United nations headquarters, 27 oCTOBER 2009
The global economic crisis has affected all the world’s citizens. Concerted efforts to restart world trade are a critical part of the steps necessary to ensure long-term recovery and growth. This is especially true in the least developed and landlocked developing nations.
The UN Office of the High Representative for the LDCs, LLDCs and SIDS, in collaboration with the World Bank, organized a Seminar on 27 October 2009 on the sidelines of the 64th session of the GA Second Committee, to underscore the critical relevance of trade facilitation as a means for vulnerable countries to emerge stronger and more competitive from the current crises.
The keynote presentation by John S. Wilson, a Lead Economist at the World Bank, along with his colleague Alberto Portugal, provided an update on global trade prospects — and the role of trade facilitation reform in expanding trade. World Bank analysis, data, and indicators on trade facilitation, and transparency will be outlined. In addition, new Bank research on the impact of aid targeted at trade will be presented. This work shows that a 10% increase in “aid for trade facilitation” — targeted at regulatory reform alone — translates into an $8 billion increase in global trade. The “rate of return” on each dollar of this type of trade-related aid is about $700.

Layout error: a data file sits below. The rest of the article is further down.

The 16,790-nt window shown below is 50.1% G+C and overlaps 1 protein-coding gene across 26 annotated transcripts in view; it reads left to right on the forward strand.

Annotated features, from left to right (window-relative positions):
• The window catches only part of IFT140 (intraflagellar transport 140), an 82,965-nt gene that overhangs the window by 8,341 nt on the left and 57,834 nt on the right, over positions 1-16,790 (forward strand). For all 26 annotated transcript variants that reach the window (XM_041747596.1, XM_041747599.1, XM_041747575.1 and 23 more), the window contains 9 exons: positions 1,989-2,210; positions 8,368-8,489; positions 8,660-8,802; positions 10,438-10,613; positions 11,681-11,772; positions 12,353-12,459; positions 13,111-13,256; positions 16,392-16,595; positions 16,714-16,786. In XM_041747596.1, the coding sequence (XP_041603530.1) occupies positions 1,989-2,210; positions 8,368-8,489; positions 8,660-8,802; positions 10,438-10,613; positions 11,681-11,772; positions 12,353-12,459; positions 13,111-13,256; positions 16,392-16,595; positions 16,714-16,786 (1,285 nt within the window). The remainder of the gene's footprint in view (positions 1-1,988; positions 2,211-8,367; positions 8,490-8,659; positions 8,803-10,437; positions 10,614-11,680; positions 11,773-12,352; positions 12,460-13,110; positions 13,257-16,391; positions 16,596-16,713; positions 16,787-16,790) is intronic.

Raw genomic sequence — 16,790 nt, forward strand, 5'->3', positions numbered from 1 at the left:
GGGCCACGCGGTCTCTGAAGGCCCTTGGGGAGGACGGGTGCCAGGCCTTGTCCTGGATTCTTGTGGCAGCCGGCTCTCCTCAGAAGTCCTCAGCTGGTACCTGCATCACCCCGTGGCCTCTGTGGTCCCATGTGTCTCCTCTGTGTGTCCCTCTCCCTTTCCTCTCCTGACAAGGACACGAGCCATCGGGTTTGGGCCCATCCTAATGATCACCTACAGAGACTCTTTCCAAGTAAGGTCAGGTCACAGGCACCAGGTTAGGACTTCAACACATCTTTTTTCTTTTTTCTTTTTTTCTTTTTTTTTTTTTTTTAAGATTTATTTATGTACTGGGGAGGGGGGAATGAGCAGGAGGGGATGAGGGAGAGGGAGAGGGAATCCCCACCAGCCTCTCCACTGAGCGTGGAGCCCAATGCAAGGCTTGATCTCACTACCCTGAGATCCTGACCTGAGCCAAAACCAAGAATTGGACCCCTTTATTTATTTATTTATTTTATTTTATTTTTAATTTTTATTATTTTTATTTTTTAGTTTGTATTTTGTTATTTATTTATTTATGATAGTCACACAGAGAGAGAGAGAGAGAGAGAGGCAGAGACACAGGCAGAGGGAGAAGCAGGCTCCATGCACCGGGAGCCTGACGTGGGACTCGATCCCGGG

Mr. Wilson also provided an update on the World Bank’s Trade Facilitation Facility, and work to establish a new public-private partnership on “Aid for Trade Facilitation” discussed at the Bank-IMF Annual Meetings week in Istanbul earlier this month.
Background Documents by the World Bank:
- The Crisis and Beyond: Why Trade Facilitation Matters
- The Aid for Trade Facilitation Project: A Public – Private Partnership to Ignite Growth and Development
- Project Overview: Trade Costs and Facilitation – the Development Dimension